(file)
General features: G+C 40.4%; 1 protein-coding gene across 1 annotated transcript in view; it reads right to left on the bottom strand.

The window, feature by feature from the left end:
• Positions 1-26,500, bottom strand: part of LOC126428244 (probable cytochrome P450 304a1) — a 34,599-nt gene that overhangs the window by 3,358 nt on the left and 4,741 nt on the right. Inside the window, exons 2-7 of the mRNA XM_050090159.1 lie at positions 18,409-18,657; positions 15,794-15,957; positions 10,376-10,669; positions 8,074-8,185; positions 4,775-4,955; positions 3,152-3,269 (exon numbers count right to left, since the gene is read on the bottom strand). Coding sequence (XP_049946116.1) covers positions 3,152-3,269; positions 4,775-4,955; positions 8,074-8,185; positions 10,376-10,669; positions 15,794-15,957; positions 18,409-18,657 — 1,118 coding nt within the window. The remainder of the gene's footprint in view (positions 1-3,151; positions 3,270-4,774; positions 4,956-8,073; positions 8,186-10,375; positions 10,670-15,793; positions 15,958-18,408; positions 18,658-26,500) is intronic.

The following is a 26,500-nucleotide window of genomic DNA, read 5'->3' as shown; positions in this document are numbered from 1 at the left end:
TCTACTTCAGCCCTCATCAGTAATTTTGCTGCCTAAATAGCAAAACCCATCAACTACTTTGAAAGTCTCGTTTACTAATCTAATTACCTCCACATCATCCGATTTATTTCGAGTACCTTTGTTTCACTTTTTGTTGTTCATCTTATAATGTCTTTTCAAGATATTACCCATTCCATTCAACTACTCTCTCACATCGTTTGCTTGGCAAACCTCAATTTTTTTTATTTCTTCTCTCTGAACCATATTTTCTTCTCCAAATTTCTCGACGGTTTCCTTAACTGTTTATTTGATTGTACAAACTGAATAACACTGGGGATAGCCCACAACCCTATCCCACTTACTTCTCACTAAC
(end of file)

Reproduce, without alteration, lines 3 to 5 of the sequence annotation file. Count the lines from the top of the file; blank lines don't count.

• Positions 1-26,500, bottom strand: part of LOC126428244 (probable cytochrome P450 304a1) — a 34,599-nt gene that overhangs the window by 3,358 nt on the left and 4,741 nt on the right. Inside the window, exons 2-7 of the mRNA XM_050090159.1 lie at positions 18,409-18,657; positions 15,794-15,957; positions 10,376-10,669; positions 8,074-8,185; positions 4,775-4,955; positions 3,152-3,269 (exon numbers count right to left, since the gene is read on the bottom strand). Coding sequence (XP_049946116.1) covers positions 3,152-3,269; positions 4,775-4,955; positions 8,074-8,185; positions 10,376-10,669; positions 15,794-15,957; positions 18,409-18,657 — 1,118 coding nt within the window. The remainder of the gene's footprint in view (positions 1-3,151; positions 3,270-4,774; positions 4,956-8,073; positions 8,186-10,375; positions 10,670-15,793; positions 15,958-18,408; positions 18,658-26,500) is intronic.

The following is a 26,500-nucleotide window of genomic DNA, read 5'->3' as shown; positions in this document are numbered from 1 at the left end:
TCTACTTCAGCCCTCATCAGTAATTTTGCTGCCTAAATAGCAAAACCCATCAACTACTTTGAAAGTCTCGTTTACTAATCTAATTACCTCCACATCATCCGATTTATTTCGAGTACCTTTGTTTCACTTTTTGTTGTTCATCTTATAATGTCTTTTCAAGATATTACCCATTCCATTCAACTACTCTCTCACATCGTTTGCTTGGCAAACCTCAATTTTTTTTATTTCTTCTCTCTGAACCATATTTTCTTCTCCAAATTTCTCGACGGTTTCCTTAACTGTTTATTTGATTGTACAAACTGAATAACACTGGGGATAGCCCACAACCCTATCCCACTTACTTCTCACTAAC